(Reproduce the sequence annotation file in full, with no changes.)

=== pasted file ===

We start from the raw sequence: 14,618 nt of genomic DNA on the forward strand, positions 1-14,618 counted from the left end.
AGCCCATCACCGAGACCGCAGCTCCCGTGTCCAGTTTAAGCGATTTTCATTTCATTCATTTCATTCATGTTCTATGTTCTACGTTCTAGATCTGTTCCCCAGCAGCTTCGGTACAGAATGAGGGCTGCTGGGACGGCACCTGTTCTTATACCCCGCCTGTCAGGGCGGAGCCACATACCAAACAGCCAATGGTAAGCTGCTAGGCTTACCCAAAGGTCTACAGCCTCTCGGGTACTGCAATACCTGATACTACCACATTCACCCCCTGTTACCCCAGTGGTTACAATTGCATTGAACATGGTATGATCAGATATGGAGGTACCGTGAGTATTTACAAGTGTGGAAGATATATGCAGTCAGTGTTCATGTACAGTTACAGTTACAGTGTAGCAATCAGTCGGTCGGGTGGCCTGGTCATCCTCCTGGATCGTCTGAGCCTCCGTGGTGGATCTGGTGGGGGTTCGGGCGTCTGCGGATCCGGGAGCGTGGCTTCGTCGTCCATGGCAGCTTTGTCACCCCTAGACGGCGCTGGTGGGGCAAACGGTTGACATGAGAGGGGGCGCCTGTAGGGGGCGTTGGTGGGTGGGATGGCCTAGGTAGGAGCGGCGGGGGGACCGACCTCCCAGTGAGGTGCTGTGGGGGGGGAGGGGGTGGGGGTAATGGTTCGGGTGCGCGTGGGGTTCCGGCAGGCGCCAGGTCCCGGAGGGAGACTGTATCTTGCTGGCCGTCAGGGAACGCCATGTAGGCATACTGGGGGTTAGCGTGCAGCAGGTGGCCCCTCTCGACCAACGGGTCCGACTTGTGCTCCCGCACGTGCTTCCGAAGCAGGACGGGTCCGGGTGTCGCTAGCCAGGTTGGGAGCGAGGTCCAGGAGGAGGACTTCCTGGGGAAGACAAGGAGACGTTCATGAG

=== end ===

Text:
We start from the raw sequence: 14,618 nt of genomic DNA on the forward strand, positions 1-14,618 counted from the left end.
AGCCCATCACCGAGACCGCAGCTCCCGTGTCCAGTTTAAGCGATTTTCATTTCATTCATTTCATTCATGTTCTATGTTCTACGTTCTAGATCTGTTCCCCAGCAGCTTCGGTACAGAATGAGGGCTGCTGGGACGGCACCTGTTCTTATACCCCGCCTGTCAGGGCGGAGCCACATACCAAACAGCCAATGGTAAGCTGCTAGGCTTACCCAAAGGTCTACAGCCTCTCGGGTACTGCAATACCTGATACTACCACATTCACCCCCTGTTACCCCAGTGGTTACAATTGCATTGAACATGGTATGATCAGATATGGAGGTACCGTGAGTATTTACAAGTGTGGAAGATATATGCAGTCAGTGTTCATGTACAGTTACAGTTACAGTGTAGCAATCAGTCGGTCGGGTGGCCTGGTCATCCTCCTGGATCGTCTGAGCCTCCGTGGTGGATCTGGTGGGGGTTCGGGCGTCTGCGGATCCGGGAGCGTGGCTTCGTCGTCCATGGCAGCTTTGTCACCCCTAGACGGCGCTGGTGGGGCAAACGGTTGACATGAGAGGGGGCGCCTGTAGGGGGCGTTGGTGGGTGGGATGGCCTAGGTAGGAGCGGCGGGGGGACCGACCTCCCAGTGAGGTGCTGTGGGGGGGGAGGGGGTGGGGGTAATGGTTCGGGTGCGCGTGGGGTTCCGGCAGGCGCCAGGTCCCGGAGGGAGACTGTATCTTGCTGGCCGTCAGGGAACGCCATGTAGGCATACTGGGGGTTAGCGTGCAGCAGGTGGCCCCTCTCGACCAACGGGTCCGACTTGTGCTCCCGCACGTGCTTCCGAAGCAGGACGGGTCCGGGTGTCGCTAGCCAGGTTGGGAGCGAGGTCCAGGAGGAGGACTTCCTGGGGAAGACAAGGAGACGTTCATGAG